Laying aside the free speech implications, how can a public official fail to see the irony of lamenting that candidates lie, and that lawmakers can’t make a law to stop them? When has a lawmaker ever acknowledged that there’s a problem they can’t fix?
But here’s the money quote from the article:
“[T]he U.S. 6th Circuit Court of Appeals a few weeks ago upheld the 2014 ruling by U.S. District Court Judge Timothy Black that found the law violated the First Amendment….
“Black wrote that ‘lies are bad,’ but with some political speech, ‘there is no clear way to determine whether a political statement is a lie or the truth, and we certainly do not want the government deciding what is political truth.’”
At least the judge seems to have some grasp of the First Amendment.
I don’t get it. Why would there be resistance to self-driving cars? Is it that people think the objective, a self-driving car that is safer than a human-piloted car, is impossible to achieve? They probably also think the moon landings were a hoax.
IF EVERYONE HAD TO SIT DOWN AND WRITE A CHECK TO THE IRS AND THE COUNTY TREASURER EVERY YEAR, I GUARANTEE THAT PUBLIC ATTITUDES ABOUT TAXES WOULD CHANGE DRAMATICALLY
I have been saying this for a long time: if there were no withholding for income taxes, or no mortgage impound accounts for property taxes, so that everyone who pays those taxes had to write a check to the IRS or the county treasurer annually, or even quarterly, I guarantee that public attitudes toward those taxes would change. There would be much more scrutiny given to how much government costs and how tax money is spent. There might even be an open revolt against the way government finances currently work. I have wondered why this subject is rarely mentioned in discussions about tax reform.
A paper was presented yesterday at UCLA on the history of tax withholding and how it came to be so accepted that, as the author of the paper recognizes, it is rarely even questioned anymore. I’m glad someone else is at least asking that question.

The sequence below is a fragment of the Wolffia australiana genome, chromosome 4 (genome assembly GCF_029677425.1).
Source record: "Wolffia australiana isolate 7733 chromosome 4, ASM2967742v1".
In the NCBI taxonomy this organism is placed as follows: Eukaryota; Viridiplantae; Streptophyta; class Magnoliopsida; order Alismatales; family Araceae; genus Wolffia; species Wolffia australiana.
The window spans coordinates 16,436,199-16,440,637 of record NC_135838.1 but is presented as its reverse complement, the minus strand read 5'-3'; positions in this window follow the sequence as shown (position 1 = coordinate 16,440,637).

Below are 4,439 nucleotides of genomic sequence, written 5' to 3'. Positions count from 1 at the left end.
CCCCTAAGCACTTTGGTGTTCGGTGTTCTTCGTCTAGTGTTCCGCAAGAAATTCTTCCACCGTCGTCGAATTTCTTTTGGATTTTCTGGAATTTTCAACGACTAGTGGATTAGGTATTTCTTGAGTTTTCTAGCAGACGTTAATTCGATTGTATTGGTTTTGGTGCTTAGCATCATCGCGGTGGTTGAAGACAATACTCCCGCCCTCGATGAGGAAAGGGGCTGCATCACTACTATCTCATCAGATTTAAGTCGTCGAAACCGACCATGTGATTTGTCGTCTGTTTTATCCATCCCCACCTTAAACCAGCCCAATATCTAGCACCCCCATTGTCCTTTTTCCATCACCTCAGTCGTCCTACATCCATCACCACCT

IF YOU DIDN’T FILE A FEDERAL INCOME TAX RETURN FOR 2012 BUT WOULD’VE BEEN ENTITLED TO A REFUND IF YOU HAD, IT’S NOT TOO LATE
My headline describes a somewhat surprising message from the IRS that’s linked on the front page of irs.gov under “News.” If you didn’t file a return for a prior year, you can in most situations claim the refund by filing a return within three years from the original due date, hence the reference back to 2012.
In the message, there’s this helpful quote from the IRS Commissioner: “Don’t forget, there’s no penalty for filing a late return if you’re due a refund.” Less helpfully, the message also says:
The IRS reminds taxpayers seeking a 2012 refund that their checks may be held if they have not filed tax returns for 2013 and 2014. In addition, the refund will be applied to any amounts still owed to the IRS, or their state tax agency, and may be used to offset unpaid child support or past due federal debts, such as student loans.
Don’t forget, your 2016 return is due the middle of next month (but not on the 15th).
I don’t watch college basketball much, and even if I did I wouldn’t be interested in participating in a tournament pool. But since I know many people who do participate in such pools, I took notice of a pronouncement by Arizona’s chief gambling official about when a pool crosses the line into an illegal enterprise.
The contents of this blog, this web site, and any writings by me that are linked here, are all my personal commentary. None of it is intended to be legal advice for your situation.